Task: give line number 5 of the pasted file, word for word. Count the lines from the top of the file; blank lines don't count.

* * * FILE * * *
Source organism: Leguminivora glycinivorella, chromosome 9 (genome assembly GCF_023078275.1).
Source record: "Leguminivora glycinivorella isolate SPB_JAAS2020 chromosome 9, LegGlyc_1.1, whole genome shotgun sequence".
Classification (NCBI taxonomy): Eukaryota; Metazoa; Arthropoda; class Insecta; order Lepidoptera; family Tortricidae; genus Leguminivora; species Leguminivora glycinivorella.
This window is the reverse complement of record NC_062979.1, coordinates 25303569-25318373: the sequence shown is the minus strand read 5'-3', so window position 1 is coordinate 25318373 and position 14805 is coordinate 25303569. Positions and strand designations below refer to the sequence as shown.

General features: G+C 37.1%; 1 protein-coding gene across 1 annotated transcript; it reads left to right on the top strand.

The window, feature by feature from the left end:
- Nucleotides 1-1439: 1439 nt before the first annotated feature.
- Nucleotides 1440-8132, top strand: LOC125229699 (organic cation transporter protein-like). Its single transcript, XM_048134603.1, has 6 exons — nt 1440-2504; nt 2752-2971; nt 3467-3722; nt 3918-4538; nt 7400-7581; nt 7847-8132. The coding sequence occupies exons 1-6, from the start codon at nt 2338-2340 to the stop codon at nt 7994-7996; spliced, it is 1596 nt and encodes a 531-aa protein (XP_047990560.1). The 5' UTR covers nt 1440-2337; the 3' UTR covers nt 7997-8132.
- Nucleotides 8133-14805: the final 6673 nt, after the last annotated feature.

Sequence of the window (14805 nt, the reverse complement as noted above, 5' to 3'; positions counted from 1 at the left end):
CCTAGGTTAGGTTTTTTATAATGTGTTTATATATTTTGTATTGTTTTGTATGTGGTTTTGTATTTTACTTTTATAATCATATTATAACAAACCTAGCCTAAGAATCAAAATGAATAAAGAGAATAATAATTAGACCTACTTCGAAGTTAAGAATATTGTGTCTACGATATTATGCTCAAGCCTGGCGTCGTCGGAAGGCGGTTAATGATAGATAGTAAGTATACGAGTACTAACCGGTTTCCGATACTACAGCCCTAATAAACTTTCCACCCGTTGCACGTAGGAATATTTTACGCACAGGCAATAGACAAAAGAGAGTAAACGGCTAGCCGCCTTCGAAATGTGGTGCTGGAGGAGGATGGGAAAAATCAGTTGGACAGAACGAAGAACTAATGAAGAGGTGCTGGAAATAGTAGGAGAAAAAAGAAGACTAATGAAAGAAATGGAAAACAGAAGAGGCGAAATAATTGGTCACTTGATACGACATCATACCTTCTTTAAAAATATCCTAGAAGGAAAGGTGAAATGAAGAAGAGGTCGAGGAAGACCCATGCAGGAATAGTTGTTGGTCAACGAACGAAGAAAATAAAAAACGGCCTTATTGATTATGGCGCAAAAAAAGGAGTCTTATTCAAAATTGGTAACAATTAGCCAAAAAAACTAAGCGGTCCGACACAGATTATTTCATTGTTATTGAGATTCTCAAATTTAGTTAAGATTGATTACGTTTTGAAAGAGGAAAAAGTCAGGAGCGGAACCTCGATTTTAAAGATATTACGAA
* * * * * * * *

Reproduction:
General features: G+C 37.1%; 1 protein-coding gene across 1 annotated transcript; it reads left to right on the top strand.